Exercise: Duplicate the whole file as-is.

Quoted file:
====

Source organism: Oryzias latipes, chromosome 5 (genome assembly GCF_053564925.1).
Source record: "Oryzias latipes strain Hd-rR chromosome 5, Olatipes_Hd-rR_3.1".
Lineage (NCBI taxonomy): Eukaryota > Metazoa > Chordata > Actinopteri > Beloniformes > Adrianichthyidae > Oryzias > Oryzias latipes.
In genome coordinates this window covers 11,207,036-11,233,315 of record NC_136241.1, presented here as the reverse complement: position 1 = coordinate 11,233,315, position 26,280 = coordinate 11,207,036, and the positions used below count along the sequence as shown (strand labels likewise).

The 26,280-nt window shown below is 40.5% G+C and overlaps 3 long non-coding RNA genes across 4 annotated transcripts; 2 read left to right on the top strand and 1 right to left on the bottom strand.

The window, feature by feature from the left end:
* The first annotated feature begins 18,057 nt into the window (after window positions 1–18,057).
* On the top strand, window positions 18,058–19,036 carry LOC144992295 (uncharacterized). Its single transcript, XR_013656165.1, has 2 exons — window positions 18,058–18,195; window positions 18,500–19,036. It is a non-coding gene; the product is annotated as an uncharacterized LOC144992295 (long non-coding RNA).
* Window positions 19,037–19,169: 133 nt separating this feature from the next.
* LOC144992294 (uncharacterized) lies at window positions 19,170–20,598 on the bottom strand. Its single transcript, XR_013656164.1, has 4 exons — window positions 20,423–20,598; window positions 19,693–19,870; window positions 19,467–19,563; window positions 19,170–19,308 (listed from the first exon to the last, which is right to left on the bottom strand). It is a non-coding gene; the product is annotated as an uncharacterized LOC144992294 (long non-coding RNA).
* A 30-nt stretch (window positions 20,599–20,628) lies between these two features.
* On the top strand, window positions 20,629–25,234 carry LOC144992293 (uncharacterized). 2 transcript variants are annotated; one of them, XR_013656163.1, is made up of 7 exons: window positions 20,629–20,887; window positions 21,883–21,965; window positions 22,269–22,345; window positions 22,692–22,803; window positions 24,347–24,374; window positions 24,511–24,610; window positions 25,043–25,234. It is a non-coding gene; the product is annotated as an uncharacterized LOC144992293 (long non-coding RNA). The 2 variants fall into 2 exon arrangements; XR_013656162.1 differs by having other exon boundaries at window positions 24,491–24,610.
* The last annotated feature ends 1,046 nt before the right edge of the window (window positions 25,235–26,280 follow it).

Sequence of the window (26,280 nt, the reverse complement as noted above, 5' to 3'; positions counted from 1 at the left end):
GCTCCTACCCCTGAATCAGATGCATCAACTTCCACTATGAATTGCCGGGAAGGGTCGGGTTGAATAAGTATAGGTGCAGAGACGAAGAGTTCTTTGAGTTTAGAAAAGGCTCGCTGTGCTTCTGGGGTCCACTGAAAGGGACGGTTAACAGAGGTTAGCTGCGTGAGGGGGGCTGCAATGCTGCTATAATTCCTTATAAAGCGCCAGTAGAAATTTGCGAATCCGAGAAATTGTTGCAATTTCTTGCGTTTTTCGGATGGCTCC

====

Source organism: Oryzias latipes, chromosome 5 (genome assembly GCF_053564925.1).
Source record: "Oryzias latipes strain Hd-rR chromosome 5, Olatipes_Hd-rR_3.1".
Lineage (NCBI taxonomy): Eukaryota > Metazoa > Chordata > Actinopteri > Beloniformes > Adrianichthyidae > Oryzias > Oryzias latipes.
In genome coordinates this window covers 11,207,036-11,233,315 of record NC_136241.1, presented here as the reverse complement: position 1 = coordinate 11,233,315, position 26,280 = coordinate 11,207,036, and the positions used below count along the sequence as shown (strand labels likewise).

The 26,280-nt window shown below is 40.5% G+C and overlaps 3 long non-coding RNA genes across 4 annotated transcripts; 2 read left to right on the top strand and 1 right to left on the bottom strand.

The window, feature by feature from the left end:
* The first annotated feature begins 18,057 nt into the window (after window positions 1–18,057).
* On the top strand, window positions 18,058–19,036 carry LOC144992295 (uncharacterized). Its single transcript, XR_013656165.1, has 2 exons — window positions 18,058–18,195; window positions 18,500–19,036. It is a non-coding gene; the product is annotated as an uncharacterized LOC144992295 (long non-coding RNA).
* Window positions 19,037–19,169: 133 nt separating this feature from the next.
* LOC144992294 (uncharacterized) lies at window positions 19,170–20,598 on the bottom strand. Its single transcript, XR_013656164.1, has 4 exons — window positions 20,423–20,598; window positions 19,693–19,870; window positions 19,467–19,563; window positions 19,170–19,308 (listed from the first exon to the last, which is right to left on the bottom strand). It is a non-coding gene; the product is annotated as an uncharacterized LOC144992294 (long non-coding RNA).
* A 30-nt stretch (window positions 20,599–20,628) lies between these two features.
* On the top strand, window positions 20,629–25,234 carry LOC144992293 (uncharacterized). 2 transcript variants are annotated; one of them, XR_013656163.1, is made up of 7 exons: window positions 20,629–20,887; window positions 21,883–21,965; window positions 22,269–22,345; window positions 22,692–22,803; window positions 24,347–24,374; window positions 24,511–24,610; window positions 25,043–25,234. It is a non-coding gene; the product is annotated as an uncharacterized LOC144992293 (long non-coding RNA). The 2 variants fall into 2 exon arrangements; XR_013656162.1 differs by having other exon boundaries at window positions 24,491–24,610.
* The last annotated feature ends 1,046 nt before the right edge of the window (window positions 25,235–26,280 follow it).

Sequence of the window (26,280 nt, the reverse complement as noted above, 5' to 3'; positions counted from 1 at the left end):
GCTCCTACCCCTGAATCAGATGCATCAACTTCCACTATGAATTGCCGGGAAGGGTCGGGTTGAATAAGTATAGGTGCAGAGACGAAGAGTTCTTTGAGTTTAGAAAAGGCTCGCTGTGCTTCTGGGGTCCACTGAAAGGGACGGTTAACAGAGGTTAGCTGCGTGAGGGGGGCTGCAATGCTGCTATAATTCCTTATAAAGCGCCAGTAGAAATTTGCGAATCCGAGAAATTGTTGCAATTTCTTGCGTTTTTCGGATGGCTCC